July 27, 2007, Newsletter Issue #74: Soils and Container Gardening

Tip of the Week

Dirt may be cheap, but sometimes you don't want to go on the cheap. Using just dirt from the driveway is like taking a first date to McDonald's when you're over twenty-one. However, even rich topsoil may not work in container gardening.

GardenGuides.com recommends using compost in your container garden design, since a container garden needs to drain quickly. Compost retains enough moisture in the roots when you're container vegetable gardening, but compost also drains easily without leaking nutrients. Check to see whether you need to add sand--plants such as catnip and pitcher plants, for example, thrive best when you add a sand mixture to the soil. Another container gardening tip from GardenGuides.com:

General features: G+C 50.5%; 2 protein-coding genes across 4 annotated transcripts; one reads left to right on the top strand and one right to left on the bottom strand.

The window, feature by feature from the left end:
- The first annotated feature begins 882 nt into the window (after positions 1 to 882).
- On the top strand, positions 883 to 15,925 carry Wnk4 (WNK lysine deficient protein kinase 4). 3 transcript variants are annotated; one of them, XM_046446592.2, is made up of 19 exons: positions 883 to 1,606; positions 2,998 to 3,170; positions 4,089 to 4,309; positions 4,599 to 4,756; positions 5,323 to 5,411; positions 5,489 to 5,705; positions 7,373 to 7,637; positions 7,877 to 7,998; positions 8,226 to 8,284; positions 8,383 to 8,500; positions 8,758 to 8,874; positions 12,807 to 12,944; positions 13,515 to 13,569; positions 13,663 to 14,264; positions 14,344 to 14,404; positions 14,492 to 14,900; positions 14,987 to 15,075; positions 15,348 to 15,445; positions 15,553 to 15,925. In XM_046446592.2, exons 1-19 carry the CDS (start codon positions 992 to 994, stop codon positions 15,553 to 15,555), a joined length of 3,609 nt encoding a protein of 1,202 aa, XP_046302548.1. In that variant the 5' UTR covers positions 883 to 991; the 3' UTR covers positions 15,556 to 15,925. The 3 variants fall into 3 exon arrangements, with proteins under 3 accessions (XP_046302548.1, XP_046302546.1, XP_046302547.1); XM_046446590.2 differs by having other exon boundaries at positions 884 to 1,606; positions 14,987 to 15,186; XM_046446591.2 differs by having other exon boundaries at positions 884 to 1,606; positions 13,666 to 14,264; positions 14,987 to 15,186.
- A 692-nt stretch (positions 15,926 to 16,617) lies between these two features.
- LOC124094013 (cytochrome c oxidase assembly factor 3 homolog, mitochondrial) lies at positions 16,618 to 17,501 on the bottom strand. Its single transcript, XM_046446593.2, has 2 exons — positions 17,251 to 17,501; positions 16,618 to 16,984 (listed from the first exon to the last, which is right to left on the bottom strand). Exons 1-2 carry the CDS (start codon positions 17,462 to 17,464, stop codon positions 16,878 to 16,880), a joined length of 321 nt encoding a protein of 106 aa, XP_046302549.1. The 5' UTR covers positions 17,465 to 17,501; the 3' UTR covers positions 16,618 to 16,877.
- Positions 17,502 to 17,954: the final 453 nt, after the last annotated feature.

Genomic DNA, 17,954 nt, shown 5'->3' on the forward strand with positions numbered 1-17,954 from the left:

Use soilless potting mixtures, available from plant shops. No matter what container garden soil you use, leave a two-inch space for mulching. You don't have to break the bank on your container garden soil, just as you don't have to order $400 Beaujolais on your first date. Compost is usually free, and soilless potting mixes are reasonable. It really is the thought that counts--your plants, like your date, will appreciate planning and creativity.

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Jerry Mayo